And there's also the 'fossil record'. And this is simply evidence that one can interpret any way;
In 1870 a Darwinist named Hyatt worked on specimens of ammonites and arranged them Aegoceras (oldest)-Androgynoceras-Liparoceras (youngest)

In 1938 L F Spath looking at the same evidence arranged them Liparoceras (oldest)-Androgynoceras-Aegoceras (youngest)

In 1963 Blockely said that they were all a variation of Androgynoceras, and the range was explained by sexual dimorphism.

All of which Richard Milton says "It is a prime illustration of the infinite elasticity of Darwinian theory: of its ability to interpret the data in any one of a number of completely different ways - even with diametrically opposed conclusions - as long as those ways are consistent with the central belief in Darwinian evolution itself."
in "Shattering the Myths of Darwinism", p113
Logged

Fàilte dhut a Mhoire,
tha thu lan de na gràsan;
Tha an Tighearna maille riut.
montalban
Now in colour
OC.net guru
*******
Offline Offline

Faith: Orthodox
Jurisdiction: Greek
Posts: 1,813



« Reply #38 on: April 09, 2006, 10:37:44 PM »

In addition to the above, recently there has been a missing link- "Tiktaalik rosaea"- discovered. Creationists treat fossils as photographs of species that once existed but may not live anymore while Evolutioists see it as a link in a chain. In this instance, is  not a Creationist one who sees a fact without drawing further conclusions? And is not an Evolutionist one who interprets the fact of the creature and then presupposes its ancestry and descendancy the one living by blind faith? I am reminded of the pig's tooth that was extrapolated into "Nebraska Man", for example.............
To be fair to evolutionists the "Nebraska Man" situation was never widely accepted. A better example is "Piltdown Man" which had them fooled for decades
Logged

Fàilte dhut a Mhoire,
tha thu lan de na gràsan;
Tha an Tighearna maille riut.
montalban
Now in colour
OC.net guru
*******
Offline Offline

Faith: Orthodox
Jurisdiction: Greek
Posts: 1,813



« Reply #39 on: April 09, 2006, 10:38:27 PM »

You might not get a wide variety of responses, because this is about the 1,047th time this issue has been debated here just in the last year (I'm only exaggerating a little Wink ). The posters on this forum are a mixed bag, with intelligent posters holding to positions ranging from Young Earth Creationism, to a deistic version of ID theory, to Neo-Darwinism.

Many a Church Father believed in creation
Logged

Fàilte dhut a Mhoire,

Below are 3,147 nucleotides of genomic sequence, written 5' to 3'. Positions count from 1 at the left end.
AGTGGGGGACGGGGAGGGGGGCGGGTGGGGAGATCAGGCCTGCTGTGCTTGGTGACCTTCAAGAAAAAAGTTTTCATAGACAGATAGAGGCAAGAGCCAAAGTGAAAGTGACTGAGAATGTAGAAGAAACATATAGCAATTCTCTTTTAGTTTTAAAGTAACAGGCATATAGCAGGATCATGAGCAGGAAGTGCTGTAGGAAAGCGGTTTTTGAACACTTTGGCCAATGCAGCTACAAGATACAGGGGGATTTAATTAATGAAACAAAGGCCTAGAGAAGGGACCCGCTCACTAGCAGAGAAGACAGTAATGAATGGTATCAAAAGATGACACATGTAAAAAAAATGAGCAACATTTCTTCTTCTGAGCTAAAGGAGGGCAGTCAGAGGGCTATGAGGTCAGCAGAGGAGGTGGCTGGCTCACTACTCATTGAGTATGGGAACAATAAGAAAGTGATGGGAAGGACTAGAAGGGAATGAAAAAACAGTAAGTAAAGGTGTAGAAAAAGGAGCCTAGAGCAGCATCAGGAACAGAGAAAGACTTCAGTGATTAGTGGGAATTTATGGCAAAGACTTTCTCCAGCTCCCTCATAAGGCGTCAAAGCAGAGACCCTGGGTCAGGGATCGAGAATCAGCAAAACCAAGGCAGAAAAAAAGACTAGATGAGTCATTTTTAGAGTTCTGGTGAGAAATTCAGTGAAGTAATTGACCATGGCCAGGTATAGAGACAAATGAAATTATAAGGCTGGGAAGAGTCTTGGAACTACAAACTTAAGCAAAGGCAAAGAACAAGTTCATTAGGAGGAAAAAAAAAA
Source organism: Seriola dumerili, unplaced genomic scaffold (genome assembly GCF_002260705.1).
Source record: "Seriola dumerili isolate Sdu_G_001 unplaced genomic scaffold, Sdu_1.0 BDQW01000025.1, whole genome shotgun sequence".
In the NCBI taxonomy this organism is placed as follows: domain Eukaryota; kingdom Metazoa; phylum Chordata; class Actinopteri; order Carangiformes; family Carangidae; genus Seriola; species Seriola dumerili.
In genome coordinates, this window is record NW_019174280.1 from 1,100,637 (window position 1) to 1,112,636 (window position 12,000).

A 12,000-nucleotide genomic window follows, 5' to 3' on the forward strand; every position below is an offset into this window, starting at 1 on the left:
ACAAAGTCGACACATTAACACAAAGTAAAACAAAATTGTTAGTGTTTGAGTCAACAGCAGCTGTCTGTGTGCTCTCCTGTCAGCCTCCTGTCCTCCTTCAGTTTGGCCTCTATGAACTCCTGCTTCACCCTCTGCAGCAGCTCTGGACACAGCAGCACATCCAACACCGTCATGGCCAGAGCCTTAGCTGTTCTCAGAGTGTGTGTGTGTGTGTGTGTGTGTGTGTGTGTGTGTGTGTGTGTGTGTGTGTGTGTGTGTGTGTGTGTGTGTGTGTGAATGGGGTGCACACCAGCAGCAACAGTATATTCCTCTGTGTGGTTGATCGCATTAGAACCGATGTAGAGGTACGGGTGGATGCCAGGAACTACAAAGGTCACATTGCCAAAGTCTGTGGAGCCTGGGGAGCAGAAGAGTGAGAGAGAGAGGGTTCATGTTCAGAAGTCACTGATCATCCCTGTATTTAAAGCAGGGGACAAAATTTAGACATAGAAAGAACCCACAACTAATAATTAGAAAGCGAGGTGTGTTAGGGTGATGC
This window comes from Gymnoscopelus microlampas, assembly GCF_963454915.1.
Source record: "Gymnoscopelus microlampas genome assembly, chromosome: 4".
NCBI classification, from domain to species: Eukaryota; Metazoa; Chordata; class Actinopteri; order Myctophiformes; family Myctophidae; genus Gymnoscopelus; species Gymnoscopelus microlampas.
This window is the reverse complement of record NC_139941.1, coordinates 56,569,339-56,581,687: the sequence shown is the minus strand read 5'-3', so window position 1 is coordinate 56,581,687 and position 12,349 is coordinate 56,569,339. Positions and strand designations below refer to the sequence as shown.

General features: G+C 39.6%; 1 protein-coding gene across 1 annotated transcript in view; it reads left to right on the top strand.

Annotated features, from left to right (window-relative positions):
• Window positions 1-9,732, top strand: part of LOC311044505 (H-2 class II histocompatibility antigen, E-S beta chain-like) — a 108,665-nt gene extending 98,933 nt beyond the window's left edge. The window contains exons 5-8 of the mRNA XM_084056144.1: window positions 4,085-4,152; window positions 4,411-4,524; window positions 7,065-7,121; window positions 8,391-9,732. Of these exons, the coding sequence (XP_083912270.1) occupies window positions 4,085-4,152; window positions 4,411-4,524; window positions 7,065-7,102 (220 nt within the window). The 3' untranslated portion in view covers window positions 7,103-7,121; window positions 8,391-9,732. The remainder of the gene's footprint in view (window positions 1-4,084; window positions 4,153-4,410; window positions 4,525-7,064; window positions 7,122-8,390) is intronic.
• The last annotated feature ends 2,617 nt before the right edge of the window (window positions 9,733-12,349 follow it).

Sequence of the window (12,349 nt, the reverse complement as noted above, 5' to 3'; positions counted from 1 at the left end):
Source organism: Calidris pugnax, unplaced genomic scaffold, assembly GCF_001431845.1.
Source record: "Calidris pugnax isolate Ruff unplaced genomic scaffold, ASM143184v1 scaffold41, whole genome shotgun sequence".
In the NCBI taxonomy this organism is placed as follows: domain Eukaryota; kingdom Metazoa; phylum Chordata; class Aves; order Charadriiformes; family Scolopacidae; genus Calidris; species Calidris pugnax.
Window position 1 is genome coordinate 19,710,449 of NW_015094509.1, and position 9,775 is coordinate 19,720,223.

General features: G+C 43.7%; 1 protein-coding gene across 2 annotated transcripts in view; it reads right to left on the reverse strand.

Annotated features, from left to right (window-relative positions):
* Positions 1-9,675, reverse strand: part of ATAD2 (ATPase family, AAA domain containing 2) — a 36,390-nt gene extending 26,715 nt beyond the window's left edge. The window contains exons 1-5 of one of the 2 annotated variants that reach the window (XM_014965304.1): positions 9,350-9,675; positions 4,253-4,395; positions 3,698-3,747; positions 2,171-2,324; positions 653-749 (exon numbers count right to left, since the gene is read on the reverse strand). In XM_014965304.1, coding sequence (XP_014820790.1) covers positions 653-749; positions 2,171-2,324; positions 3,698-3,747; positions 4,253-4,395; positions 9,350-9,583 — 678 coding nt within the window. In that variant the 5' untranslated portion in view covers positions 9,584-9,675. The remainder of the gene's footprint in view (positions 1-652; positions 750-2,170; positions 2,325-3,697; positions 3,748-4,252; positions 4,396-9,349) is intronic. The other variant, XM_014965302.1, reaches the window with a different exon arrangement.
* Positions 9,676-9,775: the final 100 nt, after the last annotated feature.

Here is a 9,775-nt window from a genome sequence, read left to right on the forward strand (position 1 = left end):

tha thu lan de na gràsan;
Tha an Tighearna maille riut.
DavidH
High Elder
******
Offline Offline

Faith: Orthodox Catholic
Jurisdiction: ROCOR
Posts: 528



WWW
« Reply #40 on: April 09, 2006, 11:27:09 PM »

worked on specimens of ammonites"


 Weren't these one of the peoples inhabiting Canaan till post-Exodus?...............not to be picky.........
Logged
montalban
Now in colour
OC.net guru
*******
Offline Offline

Faith: Orthodox
Jurisdiction: Greek
Posts: 1,813



« Reply #41 on: April 10, 2006, 12:05:04 AM »

Weren't these one of the peoples inhabiting Canaan till post-Exodus?...............not to be picky.........
LOL
See
http://en.wikipedia.org/wiki/Ammonite
Logged

Fàilte dhut a Mhoire,
tha thu lan de na gràsan;
Tha an Tighearna maille riut.
Asteriktos
Pegleg J
Protostrator
***************
Offline Offline

Faith: Like an arrow to the knee
Posts: 27,243



« Reply #42 on: April 10, 2006, 12:45:33 AM »

Quote
Many a Church Father believed in creation

Photius gave an interesting principle in his work On the Mystagogy of the Holy Spirit that I think is applicable: we should not condemn someone for something--even in some cases heresy--that was beyond their knowledge. If a 4th century Father affirmed a doctrine that was condemned at a 6th century Council, for example, Photius endorsed "covering" the heretical belief of the 4th century Father. Well, I would say likewise that there is no fault in a 4th or 8th century Church Father holding to a 4th or 8th century understanding of how the universe came to be.
Logged

I'll bet I look like a goof.

"And since when have Christians become afraid of rain?"
montalban
Now in colour
OC.net guru
*******
Offline Offline

Faith: Orthodox
Jurisdiction: Greek
Posts: 1,813



« Reply #43 on: April 10, 2006, 01:27:58 AM »

Photius gave an interesting principle in his work On the Mystagogy of the Holy Spirit that I think is applicable: we should not condemn someone for something--even in some cases heresy--that was beyond their knowledge. If a 4th century Father affirmed a doctrine that was condemned at a 6th century Council, for example, Photius endorsed "covering" the heretical belief of the 4th century Father. Well, I would say likewise that there is no fault in a 4th or 8th century Church Father holding to a 4th or 8th century understanding of how the universe came to be.

Are you saying that the Church Fathers who believed in creation (because Jesus did) had no knowledge of this? (It makes for a very good case for a relative truth then). Who knows what other things the Church Fathers said were 'true' that weren't 'true' in an absolute sense?
Logged

Fàilte dhut a Mhoire,
tha thu lan de na gràsan;
Tha an Tighearna maille riut.
DavidH
High Elder
******
Offline Offline

Faith: Orthodox Catholic
Jurisdiction: ROCOR
Posts: 528



WWW
« Reply #44 on: April 10, 2006, 05:35:13 AM »


Wow! These critters look tough! No wonder the early Israelites had so much trouble dislodging them from the Promised Land- not sure how they built those Canaanite cities though.........
Logged
Tags:
Pages: 1 2 »  All   Go Up
  Print  
 
Jump to:  

Powered by MySQL Powered by PHP Powered by SMF 1.1.18 | SMF © 2013, Simple Machines Valid XHTML 1.0! Valid CSS!
Page created in 0.139 seconds with 73 queries.